Charleston the next guinea pig for Comcast’s efforts to address data hogs

Comcast said its average Internet customer uses about 16 to 18 gigabytes of data per month. Its new limit in Charleston is 300 GB under a trial period that starts Nov. 1.

Restrictions have never been popular among web users, but Comcast is sure its customers won’t mind a new data-capping plan that goes into effect in Charleston later this week.

Download lowdown

Data is how much memory it takes to perform online tasks, measured in gigabytes. Here’s an idea of how much data common activities require as measured in megabytes. There are 1,024 megabytes per gigabyte.

Email 0.009 MB per email

Internet radio 0.45 MB per minute

Online games 0.83 MB per minute

Video chat 1.82 MB per minute

High-def video stream 28.6 MB per minute

Source: Time Warner Cable

Starting Nov. 1, each Lowcountry household with Comcast Internet service will be allotted 300 gigabytes of online data per month, but they also can add as many extra blocks of 50 GB as they want — for $10 each.

It’s believed to be the first large Internet provider in the region to offer such an option. Though the upcoming change may set off alarm bells for some customers, Philadelphia-based Comcast said it’s an improvement from its previous policy.

Since 2008, the company’s monthly limit has been capped at 250 GB per household. When customers exceeded that threshold, Comcast didn’t have a firm mechanism for bringing them back in line, other than to issue warnings or threaten to cut off service.

“People didn’t like that static cap. They felt that if they wanted to extend their usage, then they should be allowed to do that,” said Charlie Douglas, a senior director with Comcast.

Charleston is the latest in a series of trial markets the cable giant has used to test the new Internet usage policy in the past year. As with any test period, the company can modify or discontinue the plan at any time.

During the trial period in Charleston, customers will get an extra 50 GB of monthly data than they’re used to having. If they exceed 300 GB, they can pay for more.

“300 GB is well beyond what any typical household is ever going to consume in a month,” Douglas said. “In all of the other trial markets with this (limit), it really doesn’t impact the overwhelming super-majority of customers.”

The average Internet user with Comcast service uses about 16 to 18 GB of data per month, Douglas said.

Customers who use less than five GB per month will start seeing a $5 discount on their bills.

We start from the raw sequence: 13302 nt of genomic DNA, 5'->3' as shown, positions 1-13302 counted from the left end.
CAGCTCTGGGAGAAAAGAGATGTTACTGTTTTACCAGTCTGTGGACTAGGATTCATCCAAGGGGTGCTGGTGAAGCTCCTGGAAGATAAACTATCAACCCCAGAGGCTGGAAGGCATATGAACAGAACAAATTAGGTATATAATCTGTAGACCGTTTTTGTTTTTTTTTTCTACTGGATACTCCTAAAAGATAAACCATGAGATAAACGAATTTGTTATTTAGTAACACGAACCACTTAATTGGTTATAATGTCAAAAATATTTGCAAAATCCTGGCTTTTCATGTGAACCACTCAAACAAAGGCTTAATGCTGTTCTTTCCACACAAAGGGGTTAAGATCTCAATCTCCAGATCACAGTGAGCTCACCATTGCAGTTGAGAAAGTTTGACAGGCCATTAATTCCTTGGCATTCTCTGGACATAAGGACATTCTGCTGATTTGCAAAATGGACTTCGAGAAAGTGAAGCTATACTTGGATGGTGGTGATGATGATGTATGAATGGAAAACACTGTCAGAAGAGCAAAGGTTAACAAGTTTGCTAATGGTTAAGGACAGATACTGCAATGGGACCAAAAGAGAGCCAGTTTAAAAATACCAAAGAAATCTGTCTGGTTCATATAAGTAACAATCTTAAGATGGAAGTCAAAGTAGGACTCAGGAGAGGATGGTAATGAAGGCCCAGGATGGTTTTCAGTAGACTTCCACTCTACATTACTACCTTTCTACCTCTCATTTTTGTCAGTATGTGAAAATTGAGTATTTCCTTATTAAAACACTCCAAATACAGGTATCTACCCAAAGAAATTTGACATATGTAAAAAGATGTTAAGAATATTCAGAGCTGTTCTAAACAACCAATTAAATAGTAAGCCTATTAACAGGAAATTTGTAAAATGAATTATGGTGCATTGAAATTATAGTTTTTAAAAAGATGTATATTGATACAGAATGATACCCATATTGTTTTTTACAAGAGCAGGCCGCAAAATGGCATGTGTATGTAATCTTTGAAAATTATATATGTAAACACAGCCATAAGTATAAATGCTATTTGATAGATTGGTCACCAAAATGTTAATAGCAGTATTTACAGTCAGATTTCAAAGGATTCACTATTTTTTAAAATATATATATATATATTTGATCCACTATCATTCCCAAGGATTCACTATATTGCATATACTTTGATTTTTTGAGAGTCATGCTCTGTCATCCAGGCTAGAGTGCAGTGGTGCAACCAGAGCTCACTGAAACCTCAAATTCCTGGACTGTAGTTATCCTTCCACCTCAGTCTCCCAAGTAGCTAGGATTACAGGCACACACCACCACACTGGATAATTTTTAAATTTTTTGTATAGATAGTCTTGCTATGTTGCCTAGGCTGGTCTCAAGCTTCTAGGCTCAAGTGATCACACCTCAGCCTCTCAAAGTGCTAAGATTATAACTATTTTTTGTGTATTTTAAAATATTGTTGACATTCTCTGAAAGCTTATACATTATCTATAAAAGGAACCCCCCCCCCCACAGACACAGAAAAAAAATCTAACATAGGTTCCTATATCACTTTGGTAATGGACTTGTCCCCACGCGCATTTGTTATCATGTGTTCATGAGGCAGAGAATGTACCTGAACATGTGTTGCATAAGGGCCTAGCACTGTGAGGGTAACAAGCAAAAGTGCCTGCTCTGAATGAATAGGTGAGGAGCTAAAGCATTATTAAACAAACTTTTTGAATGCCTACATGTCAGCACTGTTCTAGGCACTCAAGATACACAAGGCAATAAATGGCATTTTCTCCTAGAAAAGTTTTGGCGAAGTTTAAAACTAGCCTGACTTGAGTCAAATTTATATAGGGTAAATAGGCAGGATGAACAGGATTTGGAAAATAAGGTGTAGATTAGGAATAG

“We think this approach is fair because we’re giving consumers who want to use more data a way to do so, and for consumers who use less, they can pay less,” Douglas said.

The data cap plan does not apply to Comcast’s commercial clients.

Data is unlimited for internet subscribers of Time Warner Cable and WOW! Cable, a provider that acquired Knology last year.

AT&T caps data for DSL internet users at 150 GB per month. Those with high-speed internet get 250 GB per month, and are billed $10 each time they use an extra 50 GB.

Data-capping is a trend many Internet service providers are expected to follow in the next few years as the industry aims to reduce network congestion and to find safeguards against online piracy.

Media researcher Bruce Leichtman said data caps are a strong defense against pirating of content on the web, a rampant problem for media industries since the early 1990s.

File-sharing software that allows users to download and disseminate large files such as TV shows and movies makes piracy easier than ever, but it uses more data than most other online activities. If companies cap the data, it could stem the flow of pirated material on the web.

“When you look at it from an industry perspective, the concern is more about that very small percent who abuse the network, who are excessively using it,” Leichtman said.

Douglas disagreed, insisting that Comcast does not monitor online activity.

“It’s not about piracy, per se,” he said. “We don’t look at what people are doing. The purpose is really a matter of fairness. If people are using a disproportionate amount of data, then they should pay more.”

Comcast urges customers to use its online monitoring tools to keep track of their Internet usage. They can also set up email or text message notifications to tell customers when they are nearing their monthly limit. Visit www.xfinity.com/datausageplan/expansion.

Reach Abigail Darlington at 937-5906 and follow her on Twitter @A_Big_Gail.

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